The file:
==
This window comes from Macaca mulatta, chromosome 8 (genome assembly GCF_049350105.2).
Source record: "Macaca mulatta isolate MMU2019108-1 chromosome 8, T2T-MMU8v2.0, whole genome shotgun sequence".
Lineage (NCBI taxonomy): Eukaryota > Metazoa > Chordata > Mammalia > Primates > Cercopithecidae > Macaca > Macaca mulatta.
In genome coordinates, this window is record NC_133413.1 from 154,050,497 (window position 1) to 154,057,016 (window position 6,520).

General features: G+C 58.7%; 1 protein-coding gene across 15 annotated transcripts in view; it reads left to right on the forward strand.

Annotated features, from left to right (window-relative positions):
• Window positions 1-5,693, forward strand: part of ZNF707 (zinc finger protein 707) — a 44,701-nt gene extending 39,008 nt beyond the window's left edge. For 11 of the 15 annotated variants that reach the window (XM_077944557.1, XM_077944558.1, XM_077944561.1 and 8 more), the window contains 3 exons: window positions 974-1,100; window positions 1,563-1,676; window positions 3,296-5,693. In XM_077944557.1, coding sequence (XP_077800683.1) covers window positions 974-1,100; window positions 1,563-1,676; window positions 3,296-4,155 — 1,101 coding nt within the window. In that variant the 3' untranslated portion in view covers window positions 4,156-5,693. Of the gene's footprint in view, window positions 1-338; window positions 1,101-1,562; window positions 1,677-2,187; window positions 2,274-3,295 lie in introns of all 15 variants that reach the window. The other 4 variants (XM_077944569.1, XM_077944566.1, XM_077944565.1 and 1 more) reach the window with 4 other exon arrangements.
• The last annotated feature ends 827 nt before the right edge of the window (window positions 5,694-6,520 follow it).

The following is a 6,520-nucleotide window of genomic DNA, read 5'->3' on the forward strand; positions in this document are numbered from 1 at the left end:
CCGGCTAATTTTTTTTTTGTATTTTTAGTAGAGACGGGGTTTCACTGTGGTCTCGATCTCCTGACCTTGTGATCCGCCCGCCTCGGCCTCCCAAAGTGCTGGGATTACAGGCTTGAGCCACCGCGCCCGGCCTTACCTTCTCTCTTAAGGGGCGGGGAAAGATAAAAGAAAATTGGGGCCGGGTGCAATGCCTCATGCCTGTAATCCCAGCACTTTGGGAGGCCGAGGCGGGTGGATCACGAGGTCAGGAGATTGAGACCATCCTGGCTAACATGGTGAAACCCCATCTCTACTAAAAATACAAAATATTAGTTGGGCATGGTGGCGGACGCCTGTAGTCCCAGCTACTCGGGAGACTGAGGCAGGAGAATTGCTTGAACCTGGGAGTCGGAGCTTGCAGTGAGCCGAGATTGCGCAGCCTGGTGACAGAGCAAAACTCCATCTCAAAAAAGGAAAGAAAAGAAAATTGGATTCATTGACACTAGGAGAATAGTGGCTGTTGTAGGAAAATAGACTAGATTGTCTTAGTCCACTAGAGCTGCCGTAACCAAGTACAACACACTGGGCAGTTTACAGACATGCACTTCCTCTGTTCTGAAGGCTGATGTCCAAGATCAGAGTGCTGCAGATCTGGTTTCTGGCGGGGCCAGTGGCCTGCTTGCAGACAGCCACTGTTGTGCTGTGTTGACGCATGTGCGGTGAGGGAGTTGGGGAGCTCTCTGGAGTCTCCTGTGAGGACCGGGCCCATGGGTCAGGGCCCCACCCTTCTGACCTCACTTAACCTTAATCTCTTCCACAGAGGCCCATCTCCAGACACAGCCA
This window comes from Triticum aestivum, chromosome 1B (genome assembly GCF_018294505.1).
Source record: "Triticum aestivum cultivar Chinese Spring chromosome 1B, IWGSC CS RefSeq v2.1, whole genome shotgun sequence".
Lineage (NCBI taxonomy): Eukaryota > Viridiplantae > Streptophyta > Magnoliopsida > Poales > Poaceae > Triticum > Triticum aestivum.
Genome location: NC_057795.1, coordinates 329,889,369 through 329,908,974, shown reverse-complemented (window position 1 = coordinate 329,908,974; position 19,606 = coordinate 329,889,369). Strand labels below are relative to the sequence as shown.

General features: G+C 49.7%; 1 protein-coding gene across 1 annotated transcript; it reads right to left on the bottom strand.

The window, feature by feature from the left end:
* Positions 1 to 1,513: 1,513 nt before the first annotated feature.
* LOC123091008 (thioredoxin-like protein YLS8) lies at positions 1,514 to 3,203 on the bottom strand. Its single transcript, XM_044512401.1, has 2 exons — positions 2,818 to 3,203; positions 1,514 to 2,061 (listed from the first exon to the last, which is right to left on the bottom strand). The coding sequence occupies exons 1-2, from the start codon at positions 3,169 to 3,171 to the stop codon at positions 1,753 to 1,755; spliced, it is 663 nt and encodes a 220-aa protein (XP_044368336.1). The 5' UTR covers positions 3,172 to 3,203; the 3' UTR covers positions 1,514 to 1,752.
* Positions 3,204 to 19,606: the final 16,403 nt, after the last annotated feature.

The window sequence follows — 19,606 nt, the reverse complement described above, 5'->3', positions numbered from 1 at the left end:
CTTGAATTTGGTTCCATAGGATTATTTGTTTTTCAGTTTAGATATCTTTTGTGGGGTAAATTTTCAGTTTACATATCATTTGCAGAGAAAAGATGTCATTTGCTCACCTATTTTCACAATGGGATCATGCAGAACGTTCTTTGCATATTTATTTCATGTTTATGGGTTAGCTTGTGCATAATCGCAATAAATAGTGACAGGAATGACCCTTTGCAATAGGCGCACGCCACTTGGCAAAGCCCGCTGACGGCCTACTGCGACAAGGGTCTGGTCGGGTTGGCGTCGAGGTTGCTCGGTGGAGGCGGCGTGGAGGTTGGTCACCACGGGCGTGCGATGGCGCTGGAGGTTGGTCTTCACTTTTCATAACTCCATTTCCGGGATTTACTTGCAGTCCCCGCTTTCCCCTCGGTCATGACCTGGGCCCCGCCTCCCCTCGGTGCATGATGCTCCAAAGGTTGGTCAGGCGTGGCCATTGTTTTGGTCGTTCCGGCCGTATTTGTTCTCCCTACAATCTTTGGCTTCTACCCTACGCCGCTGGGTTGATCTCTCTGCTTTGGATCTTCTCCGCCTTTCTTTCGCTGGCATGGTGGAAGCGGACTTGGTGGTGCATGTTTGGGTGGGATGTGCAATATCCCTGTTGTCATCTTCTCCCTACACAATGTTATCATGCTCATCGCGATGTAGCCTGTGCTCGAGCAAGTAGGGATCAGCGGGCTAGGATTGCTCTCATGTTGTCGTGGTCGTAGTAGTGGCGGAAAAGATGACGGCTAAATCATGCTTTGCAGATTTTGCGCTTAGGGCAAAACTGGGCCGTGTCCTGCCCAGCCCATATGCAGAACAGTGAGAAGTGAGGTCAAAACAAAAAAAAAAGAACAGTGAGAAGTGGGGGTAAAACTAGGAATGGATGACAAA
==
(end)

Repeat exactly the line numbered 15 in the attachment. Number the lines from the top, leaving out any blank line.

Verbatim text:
General features: G+C 49.7%; 1 protein-coding gene across 1 annotated transcript; it reads right to left on the bottom strand.